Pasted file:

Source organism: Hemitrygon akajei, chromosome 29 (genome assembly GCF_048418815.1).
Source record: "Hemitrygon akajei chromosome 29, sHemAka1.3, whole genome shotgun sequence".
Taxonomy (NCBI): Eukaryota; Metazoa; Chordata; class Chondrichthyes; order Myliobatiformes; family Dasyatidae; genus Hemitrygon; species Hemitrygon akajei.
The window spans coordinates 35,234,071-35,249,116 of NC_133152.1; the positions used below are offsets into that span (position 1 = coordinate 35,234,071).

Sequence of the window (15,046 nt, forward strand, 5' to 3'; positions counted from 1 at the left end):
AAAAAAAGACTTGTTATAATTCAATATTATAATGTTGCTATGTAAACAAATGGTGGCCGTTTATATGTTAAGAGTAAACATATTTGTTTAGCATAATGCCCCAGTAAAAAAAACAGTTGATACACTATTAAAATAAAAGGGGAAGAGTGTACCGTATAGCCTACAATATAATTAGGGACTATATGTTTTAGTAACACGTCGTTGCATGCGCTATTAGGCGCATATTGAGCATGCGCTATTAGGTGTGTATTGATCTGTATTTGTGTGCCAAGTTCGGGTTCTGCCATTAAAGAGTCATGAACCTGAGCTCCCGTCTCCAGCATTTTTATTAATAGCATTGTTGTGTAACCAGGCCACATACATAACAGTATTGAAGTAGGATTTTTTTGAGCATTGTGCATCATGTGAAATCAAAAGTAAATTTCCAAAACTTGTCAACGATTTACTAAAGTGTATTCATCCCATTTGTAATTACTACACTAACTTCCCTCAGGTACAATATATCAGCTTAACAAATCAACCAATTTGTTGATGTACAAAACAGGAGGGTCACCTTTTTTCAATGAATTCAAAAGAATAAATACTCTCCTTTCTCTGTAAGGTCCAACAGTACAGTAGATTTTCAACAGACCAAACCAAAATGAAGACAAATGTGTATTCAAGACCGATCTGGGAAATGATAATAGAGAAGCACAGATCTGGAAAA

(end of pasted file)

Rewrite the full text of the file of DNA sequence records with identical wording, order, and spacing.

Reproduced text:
Source organism: Hemitrygon akajei, chromosome 29 (genome assembly GCF_048418815.1).
Source record: "Hemitrygon akajei chromosome 29, sHemAka1.3, whole genome shotgun sequence".
Taxonomy (NCBI): Eukaryota; Metazoa; Chordata; class Chondrichthyes; order Myliobatiformes; family Dasyatidae; genus Hemitrygon; species Hemitrygon akajei.
The window spans coordinates 35,234,071-35,249,116 of NC_133152.1; the positions used below are offsets into that span (position 1 = coordinate 35,234,071).

Sequence of the window (15,046 nt, forward strand, 5' to 3'; positions counted from 1 at the left end):
AAAAAAAGACTTGTTATAATTCAATATTATAATGTTGCTATGTAAACAAATGGTGGCCGTTTATATGTTAAGAGTAAACATATTTGTTTAGCATAATGCCCCAGTAAAAAAAACAGTTGATACACTATTAAAATAAAAGGGGAAGAGTGTACCGTATAGCCTACAATATAATTAGGGACTATATGTTTTAGTAACACGTCGTTGCATGCGCTATTAGGCGCATATTGAGCATGCGCTATTAGGTGTGTATTGATCTGTATTTGTGTGCCAAGTTCGGGTTCTGCCATTAAAGAGTCATGAACCTGAGCTCCCGTCTCCAGCATTTTTATTAATAGCATTGTTGTGTAACCAGGCCACATACATAACAGTATTGAAGTAGGATTTTTTTGAGCATTGTGCATCATGTGAAATCAAAAGTAAATTTCCAAAACTTGTCAACGATTTACTAAAGTGTATTCATCCCATTTGTAATTACTACACTAACTTCCCTCAGGTACAATATATCAGCTTAACAAATCAACCAATTTGTTGATGTACAAAACAGGAGGGTCACCTTTTTTCAATGAATTCAAAAGAATAAATACTCTCCTTTCTCTGTAAGGTCCAACAGTACAGTAGATTTTCAACAGACCAAACCAAAATGAAGACAAATGTGTATTCAAGACCGATCTGGGAAATGATAATAGAGAAGCACAGATCTGGAAAA